People in Scotland will be treated in Glasgow, Edinburgh, Aberdeen, Dundee and Inverness. This may mean you will have to travel some distance for your treatment. Some treatments like radiotherapy or chemotherapy may be given in your local hospital under the supervision of the specialist sarcoma centre.
Your case will be managed by a team of experts from a wide range of health care professions called a multidisciplinary team (MDT). Your MDT will include your key worker or sarcoma clinical nurse specialist, surgeon and other healthcare professionals involved in your care.
Types of treatment
The treatment you will receive depends on the type of bone sarcoma you have and which part of the body is affected. Your MDT will discuss your case and your doctor or nurse will talk you through your options so you are included in deciding what treatment is best for you.
Click through for the treatment options for each of the following kinds of bone sarcoma.
After treatment you will have regular follow up appointments for several years. These appointments are designed to look for signs of your cancer returning or signs that it has spread
to another part of the body. You should receive a follow-up schedule from your sarcoma clinical nurse specialist. The usual practice will include:
• A chance to discuss symptoms
• An assessment of the function of any reconstruction, such as a prosthesis or bone graft, and a look at any complications that may have arisen following surgery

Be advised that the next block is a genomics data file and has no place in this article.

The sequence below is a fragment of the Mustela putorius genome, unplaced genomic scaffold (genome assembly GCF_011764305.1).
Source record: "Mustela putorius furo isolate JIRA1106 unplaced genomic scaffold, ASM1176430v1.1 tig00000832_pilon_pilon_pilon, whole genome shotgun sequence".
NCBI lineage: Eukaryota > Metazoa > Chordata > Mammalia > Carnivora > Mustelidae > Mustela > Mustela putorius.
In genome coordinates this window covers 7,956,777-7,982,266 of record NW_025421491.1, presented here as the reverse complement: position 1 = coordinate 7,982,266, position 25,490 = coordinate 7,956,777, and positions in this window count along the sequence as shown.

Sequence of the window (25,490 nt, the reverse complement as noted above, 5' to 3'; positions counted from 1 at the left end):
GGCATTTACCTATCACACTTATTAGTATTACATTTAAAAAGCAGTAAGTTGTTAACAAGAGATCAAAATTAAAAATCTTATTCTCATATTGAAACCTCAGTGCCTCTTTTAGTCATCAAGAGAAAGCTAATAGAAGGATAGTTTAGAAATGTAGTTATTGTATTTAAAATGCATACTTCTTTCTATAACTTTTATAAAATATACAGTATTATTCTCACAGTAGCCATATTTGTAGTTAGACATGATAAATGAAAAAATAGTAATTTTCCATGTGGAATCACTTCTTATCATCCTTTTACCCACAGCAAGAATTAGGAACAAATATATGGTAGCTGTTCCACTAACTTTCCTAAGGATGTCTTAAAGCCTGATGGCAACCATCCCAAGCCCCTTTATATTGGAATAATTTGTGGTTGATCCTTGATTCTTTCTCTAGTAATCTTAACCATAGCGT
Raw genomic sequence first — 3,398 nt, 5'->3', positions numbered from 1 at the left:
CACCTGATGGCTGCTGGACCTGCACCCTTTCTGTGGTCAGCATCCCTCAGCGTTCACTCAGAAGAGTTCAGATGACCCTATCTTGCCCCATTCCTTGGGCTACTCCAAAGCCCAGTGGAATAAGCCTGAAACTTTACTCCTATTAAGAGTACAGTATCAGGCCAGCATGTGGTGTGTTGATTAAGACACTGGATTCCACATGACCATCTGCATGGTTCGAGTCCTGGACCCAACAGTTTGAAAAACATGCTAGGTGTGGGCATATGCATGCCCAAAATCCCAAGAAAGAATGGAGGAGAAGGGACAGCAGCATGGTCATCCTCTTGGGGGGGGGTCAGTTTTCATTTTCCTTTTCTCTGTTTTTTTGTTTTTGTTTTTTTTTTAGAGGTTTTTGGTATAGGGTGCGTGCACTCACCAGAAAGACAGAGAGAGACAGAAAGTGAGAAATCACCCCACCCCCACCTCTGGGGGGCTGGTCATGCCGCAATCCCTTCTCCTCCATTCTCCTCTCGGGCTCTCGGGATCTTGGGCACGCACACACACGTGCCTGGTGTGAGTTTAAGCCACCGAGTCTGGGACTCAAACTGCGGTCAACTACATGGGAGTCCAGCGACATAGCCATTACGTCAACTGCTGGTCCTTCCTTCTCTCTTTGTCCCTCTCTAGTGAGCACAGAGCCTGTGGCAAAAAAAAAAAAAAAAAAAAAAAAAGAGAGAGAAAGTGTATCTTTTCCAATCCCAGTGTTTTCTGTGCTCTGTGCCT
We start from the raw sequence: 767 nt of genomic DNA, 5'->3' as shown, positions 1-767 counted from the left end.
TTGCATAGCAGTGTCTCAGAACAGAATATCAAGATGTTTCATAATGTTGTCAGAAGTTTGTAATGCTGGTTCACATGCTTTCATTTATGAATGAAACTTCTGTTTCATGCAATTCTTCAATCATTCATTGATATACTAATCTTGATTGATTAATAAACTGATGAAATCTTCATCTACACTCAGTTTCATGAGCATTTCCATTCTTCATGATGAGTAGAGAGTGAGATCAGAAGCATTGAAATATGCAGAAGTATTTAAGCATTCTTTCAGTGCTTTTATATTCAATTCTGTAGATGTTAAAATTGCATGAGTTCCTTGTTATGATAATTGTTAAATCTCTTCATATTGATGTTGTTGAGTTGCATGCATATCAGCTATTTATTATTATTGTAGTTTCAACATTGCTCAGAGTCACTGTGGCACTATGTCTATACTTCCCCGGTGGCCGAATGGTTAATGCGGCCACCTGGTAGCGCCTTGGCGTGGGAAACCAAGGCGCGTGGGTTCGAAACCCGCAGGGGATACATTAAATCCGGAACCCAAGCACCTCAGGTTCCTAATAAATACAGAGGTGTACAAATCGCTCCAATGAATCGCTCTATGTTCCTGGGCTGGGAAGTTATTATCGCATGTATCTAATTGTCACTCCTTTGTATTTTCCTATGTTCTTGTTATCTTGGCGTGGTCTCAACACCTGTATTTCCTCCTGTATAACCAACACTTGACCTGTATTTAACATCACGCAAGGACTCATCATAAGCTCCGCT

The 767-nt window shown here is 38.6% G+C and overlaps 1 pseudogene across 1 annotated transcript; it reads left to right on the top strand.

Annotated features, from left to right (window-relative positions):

• A physical examination and CT or MRI to look for any signs of your sarcoma returning
• A chest x-ray to look for any secondary cancers occurring in the lungs
Sarcoma cancer can reappear in the same area after treatment of a previous tumour. This is called a local recurrence.
If the cancer does reappear, it is important to get treated as quickly as possible. This could involve further surgery, radiotherapy and/or chemotherapy. Your treatment will be assessed on an individual basis.
It is useful to check for recurrences yourself through self-examination – your doctor or sarcoma clinical nurse specialist can tell you what to look for. If you are worried about your cancer returning contact your doctor or sarcoma clinical nurse specialist. They may decide to bring forward the date of your follow-up appointment to investigate your concerns.
What if my cancer spreads?
A recurrence of cancer may appear in other parts of the body. This is called a metastasis or secondary cancer. In people with bone sarcoma, these secondary cancers may appear in the lungs. A chest x-ray is taken at follow-up appointments to look for secondary cancers in the lung. Treatment for secondary cancers may involve surgery, radiotherapy or chemotherapy as appropriate. Your treatment will be assessed on an individual basis.